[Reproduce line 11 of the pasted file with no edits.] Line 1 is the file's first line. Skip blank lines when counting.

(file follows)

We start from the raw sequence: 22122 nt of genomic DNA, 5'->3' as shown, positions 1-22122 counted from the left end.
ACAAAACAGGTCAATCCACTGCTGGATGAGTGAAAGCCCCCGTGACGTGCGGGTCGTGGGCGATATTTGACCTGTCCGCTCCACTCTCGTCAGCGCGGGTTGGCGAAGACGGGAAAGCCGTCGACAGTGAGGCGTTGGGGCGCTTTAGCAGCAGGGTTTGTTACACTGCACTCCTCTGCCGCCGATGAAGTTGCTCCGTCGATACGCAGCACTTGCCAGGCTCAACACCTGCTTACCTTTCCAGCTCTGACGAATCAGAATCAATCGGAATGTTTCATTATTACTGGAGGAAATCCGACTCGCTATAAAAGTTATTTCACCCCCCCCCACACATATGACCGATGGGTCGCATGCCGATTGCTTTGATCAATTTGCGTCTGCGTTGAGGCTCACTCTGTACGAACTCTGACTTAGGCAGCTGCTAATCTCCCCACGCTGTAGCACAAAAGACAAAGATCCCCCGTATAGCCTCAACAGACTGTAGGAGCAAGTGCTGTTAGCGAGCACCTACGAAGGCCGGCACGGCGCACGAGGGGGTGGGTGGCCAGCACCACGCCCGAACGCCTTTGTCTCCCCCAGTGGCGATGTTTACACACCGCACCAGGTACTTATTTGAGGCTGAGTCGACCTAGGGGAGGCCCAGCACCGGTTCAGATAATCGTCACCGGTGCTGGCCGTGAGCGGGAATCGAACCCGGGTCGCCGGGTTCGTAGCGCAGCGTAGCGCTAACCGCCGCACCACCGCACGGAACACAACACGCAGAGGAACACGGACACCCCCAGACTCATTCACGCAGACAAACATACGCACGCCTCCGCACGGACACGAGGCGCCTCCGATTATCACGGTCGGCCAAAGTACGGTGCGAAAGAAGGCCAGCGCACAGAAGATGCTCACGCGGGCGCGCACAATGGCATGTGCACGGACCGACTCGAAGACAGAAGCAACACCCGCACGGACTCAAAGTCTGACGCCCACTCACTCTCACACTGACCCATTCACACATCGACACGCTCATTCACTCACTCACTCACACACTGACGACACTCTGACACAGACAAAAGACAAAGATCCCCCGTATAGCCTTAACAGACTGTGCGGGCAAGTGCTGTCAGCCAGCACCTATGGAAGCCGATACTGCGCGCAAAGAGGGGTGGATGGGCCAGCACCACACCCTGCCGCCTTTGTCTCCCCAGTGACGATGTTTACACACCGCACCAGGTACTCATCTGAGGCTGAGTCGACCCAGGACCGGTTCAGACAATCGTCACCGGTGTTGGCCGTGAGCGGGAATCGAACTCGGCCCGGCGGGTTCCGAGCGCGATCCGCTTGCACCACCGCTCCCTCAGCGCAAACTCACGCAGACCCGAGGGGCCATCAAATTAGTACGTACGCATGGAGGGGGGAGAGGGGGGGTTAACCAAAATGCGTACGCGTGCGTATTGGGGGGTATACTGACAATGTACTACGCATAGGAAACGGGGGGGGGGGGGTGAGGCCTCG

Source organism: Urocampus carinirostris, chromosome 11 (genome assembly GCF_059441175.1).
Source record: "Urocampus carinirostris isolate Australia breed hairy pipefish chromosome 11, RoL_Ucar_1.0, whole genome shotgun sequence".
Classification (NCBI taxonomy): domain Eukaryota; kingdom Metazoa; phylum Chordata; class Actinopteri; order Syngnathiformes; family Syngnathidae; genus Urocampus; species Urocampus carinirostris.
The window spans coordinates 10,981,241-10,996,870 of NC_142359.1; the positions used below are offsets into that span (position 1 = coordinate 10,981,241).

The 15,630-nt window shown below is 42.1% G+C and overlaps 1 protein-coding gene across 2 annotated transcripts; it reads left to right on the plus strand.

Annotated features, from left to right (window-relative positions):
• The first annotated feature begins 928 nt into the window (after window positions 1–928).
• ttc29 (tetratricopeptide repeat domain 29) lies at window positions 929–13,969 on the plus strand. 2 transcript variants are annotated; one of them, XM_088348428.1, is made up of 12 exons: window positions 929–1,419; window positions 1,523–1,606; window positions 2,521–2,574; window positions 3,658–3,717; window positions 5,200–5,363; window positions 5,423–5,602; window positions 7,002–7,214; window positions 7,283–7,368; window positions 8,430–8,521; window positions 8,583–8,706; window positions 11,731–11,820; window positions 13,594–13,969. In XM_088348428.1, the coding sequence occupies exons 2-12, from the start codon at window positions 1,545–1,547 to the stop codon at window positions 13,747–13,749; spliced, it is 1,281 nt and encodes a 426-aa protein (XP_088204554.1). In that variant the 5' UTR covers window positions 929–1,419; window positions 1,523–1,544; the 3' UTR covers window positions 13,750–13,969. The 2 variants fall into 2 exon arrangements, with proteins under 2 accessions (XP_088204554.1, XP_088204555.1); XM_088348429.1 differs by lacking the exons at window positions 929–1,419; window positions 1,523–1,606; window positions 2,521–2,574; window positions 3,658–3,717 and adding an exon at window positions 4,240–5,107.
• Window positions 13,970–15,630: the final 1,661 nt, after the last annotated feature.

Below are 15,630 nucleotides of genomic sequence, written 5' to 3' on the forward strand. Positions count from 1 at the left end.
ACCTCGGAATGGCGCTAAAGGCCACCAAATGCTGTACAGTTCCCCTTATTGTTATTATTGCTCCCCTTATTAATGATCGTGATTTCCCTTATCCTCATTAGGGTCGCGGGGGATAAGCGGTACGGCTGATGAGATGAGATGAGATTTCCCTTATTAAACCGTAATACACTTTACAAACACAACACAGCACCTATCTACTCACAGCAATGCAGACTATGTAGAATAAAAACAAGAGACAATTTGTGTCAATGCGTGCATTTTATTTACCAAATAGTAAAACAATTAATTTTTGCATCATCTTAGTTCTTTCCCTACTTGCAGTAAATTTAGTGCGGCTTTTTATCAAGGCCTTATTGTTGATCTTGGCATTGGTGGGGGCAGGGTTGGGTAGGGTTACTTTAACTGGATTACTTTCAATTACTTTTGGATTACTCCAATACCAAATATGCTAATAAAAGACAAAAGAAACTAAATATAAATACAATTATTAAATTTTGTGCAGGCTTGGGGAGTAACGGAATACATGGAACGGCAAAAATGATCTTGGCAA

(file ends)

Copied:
• Window positions 13,970–15,630: the final 1,661 nt, after the last annotated feature.